From Tel Aviv it is roughly a two-hour drive to Mafraq in Jordan, the temporary home of tens of thousands of Syrian refugees, making it the country's second-largest city.

From Tel Aviv, one can drive three hours north — less than the distance between New York and Boston — and arrive in Damascus, in the thick of the Syrian civil war. Or one can drive east from Tel Aviv and in eight hours reach Iraq, where an estimated thousand people are being killed each month by suicide bombers.

A similar excursion of about nine hours concludes in Tahrir Square in time for the latest confrontation between Egyptian protesters and police. A veritable firestorm is engulfing the Middle East, and Israel's Tel Aviv is just a short commute from its flash points.

Yet it was women's rights, not the upheaval encompassing Israel on all sides, which highlighted the morning news. One explanation, certainly, is that Israelis need diversion from the chaos closing in on them, and what could be more distracting than a debate about signposts?

After all, the question of whether to name a street after Golda Meir is certainly easier than asking if Israel can coexist with a nuclear-armed Iran.

Another claim, one that is sometimes voiced by visiting statesmen, is that Israelis have it too good to think about the hard choices they face in the peace process. In fact, support for the two-state solution is vastly higher among Israelis today—more than 60%--than it was during the years of suicide bombing, when it was close to zero. But the real reason for Israel's interest in women's rights at this time is much more fundamental and reveals this country's secret. The reason is fortitude.

Unique among the world's nations, Israel has never known a second of peace. Since its creation in 1948, and for many years before that, the country has been in a relentless state of war. And yet, in spite of that trauma, Israelis simply refuse to live abnormal lives.

Almost militantly, they insist on normality. Call it a bubble, call it a fantasy, but the fact is that it works. In the midst of regional insanity, Israelis have built several of the world's leading universities, a cutting-edge high-tech sector, a universal health care system, and a wildly vibrant democracy.

Yes, there is controversy. There is still no two-state solution for Israelis and Palestinians and no end in sight for the Iranian nuclear program. Israeli intelligence recently reported that terrorists are pointing 170,000 rockets and missiles at the Jewish state. But on the streets of Tel Aviv, quite possibly the most threatened city on Earth, the cafes and cultural centers are packed, the food is superb and people are arguing why more of those streets are not named for women.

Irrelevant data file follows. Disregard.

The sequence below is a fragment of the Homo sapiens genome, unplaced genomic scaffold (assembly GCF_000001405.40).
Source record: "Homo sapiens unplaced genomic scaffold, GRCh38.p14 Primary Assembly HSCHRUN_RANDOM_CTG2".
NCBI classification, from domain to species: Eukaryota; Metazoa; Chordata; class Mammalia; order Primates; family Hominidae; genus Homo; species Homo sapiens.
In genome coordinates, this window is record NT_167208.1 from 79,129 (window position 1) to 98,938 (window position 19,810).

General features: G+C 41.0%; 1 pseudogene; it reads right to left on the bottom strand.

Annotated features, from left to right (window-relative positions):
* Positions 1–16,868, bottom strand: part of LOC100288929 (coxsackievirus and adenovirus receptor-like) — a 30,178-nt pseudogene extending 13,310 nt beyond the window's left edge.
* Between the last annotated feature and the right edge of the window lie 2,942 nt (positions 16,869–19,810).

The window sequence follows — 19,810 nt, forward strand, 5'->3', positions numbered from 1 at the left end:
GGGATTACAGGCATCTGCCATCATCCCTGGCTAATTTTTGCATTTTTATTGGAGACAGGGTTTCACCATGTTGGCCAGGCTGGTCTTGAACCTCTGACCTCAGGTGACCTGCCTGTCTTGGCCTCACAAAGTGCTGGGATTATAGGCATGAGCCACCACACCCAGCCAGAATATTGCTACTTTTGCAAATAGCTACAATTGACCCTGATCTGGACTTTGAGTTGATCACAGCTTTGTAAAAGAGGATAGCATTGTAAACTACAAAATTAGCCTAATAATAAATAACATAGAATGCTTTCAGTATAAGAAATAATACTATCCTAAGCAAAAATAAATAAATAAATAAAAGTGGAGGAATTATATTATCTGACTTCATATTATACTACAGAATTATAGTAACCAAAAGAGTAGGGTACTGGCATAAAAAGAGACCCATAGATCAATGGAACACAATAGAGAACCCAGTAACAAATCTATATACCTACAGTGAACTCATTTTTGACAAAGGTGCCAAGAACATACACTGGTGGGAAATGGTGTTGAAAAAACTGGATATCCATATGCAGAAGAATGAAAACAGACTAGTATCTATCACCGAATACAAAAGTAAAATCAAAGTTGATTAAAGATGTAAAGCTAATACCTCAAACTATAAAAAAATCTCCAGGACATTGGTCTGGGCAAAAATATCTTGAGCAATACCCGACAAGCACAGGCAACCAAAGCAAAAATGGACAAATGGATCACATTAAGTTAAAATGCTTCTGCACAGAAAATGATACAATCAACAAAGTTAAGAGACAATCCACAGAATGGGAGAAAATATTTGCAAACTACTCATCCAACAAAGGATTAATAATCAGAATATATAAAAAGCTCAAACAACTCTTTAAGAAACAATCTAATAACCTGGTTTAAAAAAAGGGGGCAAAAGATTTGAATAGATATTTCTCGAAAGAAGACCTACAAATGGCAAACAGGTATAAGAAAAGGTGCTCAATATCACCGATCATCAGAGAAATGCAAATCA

Thursday, February 20, 2014

In Rawabi, the brand-new Palestinian city, both sides win

Projects like this bring our peoples closer together, says Bashar Al-Masri, the entrepreneur behind an unprecedented construction project that is changing the West Bank landscape

Civil engineer Shadia Jaradat (center) poses with two colleagues in one of Rawabi's model apartments. 
A third of the project's engineers are women (photo credit: Elhanan Miller/Times of Israel)

A model of Rawabi in the project's visitors' center (photo credit: Elhanan Miller/Times of Israel)

Former Sharon adviser and current Rawabi legal fixer Dov Weisglass (left) stands next to Rawabi managing director Bashar Al-Masri (photo credit: Elhanan Miller/Times of Israel)

A construction site in downtown Rawabi (photo credit: Elhanan Miller/Times of Israel)

Palestinian flags encircle Rawabi's visitors' center (photo credit: Elhanan Miller/Times of Israel)

A view from the balcony of a ninth-floor Rawabi apartment (photo credit: Elhanan Miller/Times of Israel)

The living room in Rawabi's model apartment (photo credit: Elhanan Miller/Times of Israel)

RAWABI, West Bank — If all goes according to plan, this summer 600 middle-class families will begin moving into their new apartments in Rawabi, the largest construction project in recorded Palestinian history.

The city slopes down a hill 9 kilometers (5.6 miles) north of Ramallah, directly between Nablus and Jerusalem, and the Israeli coastline is clearly visible from the balconies of its higher apartments. Rawabi, which is Arabic for hills, is entirely funded by private investment — a joint venture of Palestinian company Massar International and Qatari real estate developer Diar — estimated to surpass $1 billion. When phase A is done, it will be home to more than 25,000 residents seeking to escape the disarray of traditional Palestinian cities.

While the prospects of a positive outcome to negotiations between Israel and the Palestinians seem iffy, Rawabi is a towering certainty. But the shiny new city on the hill is not only a model of Palestinian entrepreneurship, it is also a little-known exemplar of Israeli-Palestinian cooperation.